Joanie

Shawhan

In Her Shoes

Dancing in the Shadow of Cancer

Just A Summer Read? (Part 1: The Value of Fiction)

 

 

 

From early childhood, I have gleaned a wealth of knowledge from reading fiction.

 

 

I am grateful for the life lessons of Mother Goose. Don’t sit on a wall, or I might fall. If I trudge up a hill to fetch water I might tumble down, especially if I’m with a boy. No matter how tempting, I must never place my baby brother’s cradle in a tree on a windy day.

 

 

The Brothers Grimm reinforced my cautionary nature. I must not prick my finger on a spindle unless I know a prince will awaken me with a kiss. Maybe Doc could protect me from a poisoned apple, but I’m not sure about Grumpy, Sleepy or Dopey. I learned the perils of thievery from Peter Rabbit. Vegetables most certainly are a dangerous temptation.

 

 

As I expanded my reading genres, Nancy Drew taught me the dangers of sleuthing—beware of dark stairwells, attics or secret passages. I am pretty sure that Cherry Ames and Sue Barton were instrumental in preparing me for my nursing career.

 

 

My Favorite Fiction Genres

 

 1.  The Classics. Where would we be without Mr. Darcy? Jane Austin gave us a snapshot of Britain: women, title, inheritance or the lack there of.

 

 

2.  Historical Fiction. Brock and Bodie Thoene opened my eyes to WWII Europe with harrowing descriptions of the bombings, the raids, the resistance.

 

 

3.  Biblical Fiction. Jeremiah, Daniel, Ruth, Esther, Joseph, Abigail, Deborah and Hagar stepped out of the pages of ancient text and were brought to life by Lois T. Henderson, Thom Lemmons and Ellen Gunderson Traylor.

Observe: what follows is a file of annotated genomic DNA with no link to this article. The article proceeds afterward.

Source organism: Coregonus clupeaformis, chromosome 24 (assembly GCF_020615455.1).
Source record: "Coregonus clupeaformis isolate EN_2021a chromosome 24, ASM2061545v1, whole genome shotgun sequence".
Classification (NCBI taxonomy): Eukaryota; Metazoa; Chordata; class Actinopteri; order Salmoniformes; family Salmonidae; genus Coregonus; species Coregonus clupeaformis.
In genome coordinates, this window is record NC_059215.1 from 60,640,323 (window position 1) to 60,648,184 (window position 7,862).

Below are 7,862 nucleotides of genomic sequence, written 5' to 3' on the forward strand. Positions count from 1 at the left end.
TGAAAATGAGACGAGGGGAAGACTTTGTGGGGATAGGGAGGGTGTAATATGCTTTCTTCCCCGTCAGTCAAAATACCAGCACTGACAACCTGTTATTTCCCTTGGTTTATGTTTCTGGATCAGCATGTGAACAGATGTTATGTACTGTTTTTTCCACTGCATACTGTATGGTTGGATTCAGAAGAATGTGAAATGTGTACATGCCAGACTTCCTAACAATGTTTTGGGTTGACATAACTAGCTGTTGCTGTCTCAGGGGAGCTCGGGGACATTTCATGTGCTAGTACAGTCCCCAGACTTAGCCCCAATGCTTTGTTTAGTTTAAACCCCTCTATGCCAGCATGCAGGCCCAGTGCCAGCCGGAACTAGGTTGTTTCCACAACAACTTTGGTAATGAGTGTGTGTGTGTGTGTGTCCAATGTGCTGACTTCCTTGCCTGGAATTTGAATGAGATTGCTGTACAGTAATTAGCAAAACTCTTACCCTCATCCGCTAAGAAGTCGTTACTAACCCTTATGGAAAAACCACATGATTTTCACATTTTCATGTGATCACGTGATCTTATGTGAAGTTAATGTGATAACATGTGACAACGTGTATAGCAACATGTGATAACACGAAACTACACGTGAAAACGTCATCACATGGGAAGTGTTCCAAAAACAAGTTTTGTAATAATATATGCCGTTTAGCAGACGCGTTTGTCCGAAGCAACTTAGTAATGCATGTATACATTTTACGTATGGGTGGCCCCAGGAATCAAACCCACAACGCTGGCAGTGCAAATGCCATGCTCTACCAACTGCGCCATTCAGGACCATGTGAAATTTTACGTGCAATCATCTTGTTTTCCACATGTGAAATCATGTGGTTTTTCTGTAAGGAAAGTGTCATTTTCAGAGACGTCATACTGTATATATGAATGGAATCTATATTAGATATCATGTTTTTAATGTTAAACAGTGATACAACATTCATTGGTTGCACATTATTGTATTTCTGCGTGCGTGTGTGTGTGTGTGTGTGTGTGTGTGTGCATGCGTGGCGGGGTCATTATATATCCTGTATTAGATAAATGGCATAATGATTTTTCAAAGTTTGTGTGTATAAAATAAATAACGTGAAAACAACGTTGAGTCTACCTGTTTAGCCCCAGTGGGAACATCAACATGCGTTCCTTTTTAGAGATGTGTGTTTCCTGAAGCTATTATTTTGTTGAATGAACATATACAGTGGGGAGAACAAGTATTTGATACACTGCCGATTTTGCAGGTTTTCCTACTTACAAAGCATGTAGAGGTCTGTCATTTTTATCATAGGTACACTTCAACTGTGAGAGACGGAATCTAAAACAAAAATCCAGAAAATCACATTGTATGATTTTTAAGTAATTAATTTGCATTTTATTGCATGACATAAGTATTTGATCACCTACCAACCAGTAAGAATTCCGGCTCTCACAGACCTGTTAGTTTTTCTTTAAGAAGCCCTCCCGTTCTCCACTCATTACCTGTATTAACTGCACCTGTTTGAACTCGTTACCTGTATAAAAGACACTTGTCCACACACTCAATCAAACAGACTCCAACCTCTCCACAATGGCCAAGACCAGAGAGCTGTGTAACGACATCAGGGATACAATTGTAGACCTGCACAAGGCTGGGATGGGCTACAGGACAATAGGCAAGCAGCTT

4.   Mystery, Suspense. Intrigue.I love the adventures of Mrs. Pollifax, an elderly lady bored with her life and inadvertently assigned to a classified CIA mission.

 

 

5.   General Fiction. I am riveted by multigenerational plots such as those weaved by Kate Morton and Francine Rivers. The writings of Charles Martin have moved me to tears.

 

 

Why Read Fiction?

 

According to Ralph Waldo Emerson “Fiction reveals truth that reality obscures.”

 

 

1. To Reveal Hidden Prejudices. Through fictional characters, we broaden our understanding of other people, their attitudes, thoughts, motives and emotions.

 

 

2. To Overcome Adversity. As our characters overcome obstacles or personality flaws, we also learn problem-solving strategies.

 

 

3.  To Develop Empathy. Like us, our characters are flawed, broken and imperfect, searching for acceptance and love. As we walk in the shoes of our hero and heroine, we understand their motives, drives and fears. We are filled with compassion for our wounded characters and offer forgiveness.

 

 

4.  To Learn Life Lessons. We may forget a teaching, but we remember the story that reflects the message. Stories engage our imagination, emotions and our senses. Jesus understood the power of the story. Who of us have forgotten the Good Samaritan or the Prodigal Son? Jesus taught valuable life lessons through his stories such as the parable of the persistent widow.

“One day Jesus told his disciples a story to show that they should always pray and never give up.” (Luke 18:1 NLT)

 

 

Stories transform our hearts and minds, rubbing off our rough edges. Stories help make us real.

 

 

Margery Williams Biancoso beautifully describes this process in The Velveteen Rabbit:

 

“What is REAL?” asked the Rabbit

 

“Real isn’t how you are made,” said the Skin Horse.“You become. It takes a long time. That’s why it doesn’t happen often to people who break easily, or have sharp edges, or who have to be carefully kept. Generally, by the time you are Real, most of your hair has been loved off, and your eyes drop out and you get loose in the joints and very shabby. But these things don’t matter at all, because once you are Real you can’t be ugly, except to people who don’t understand.”

 

What works of fiction have impacted your life?

 

Next Month: Just A Summer Read? (Part 2: The Value of Non-fiction)

 

 

 

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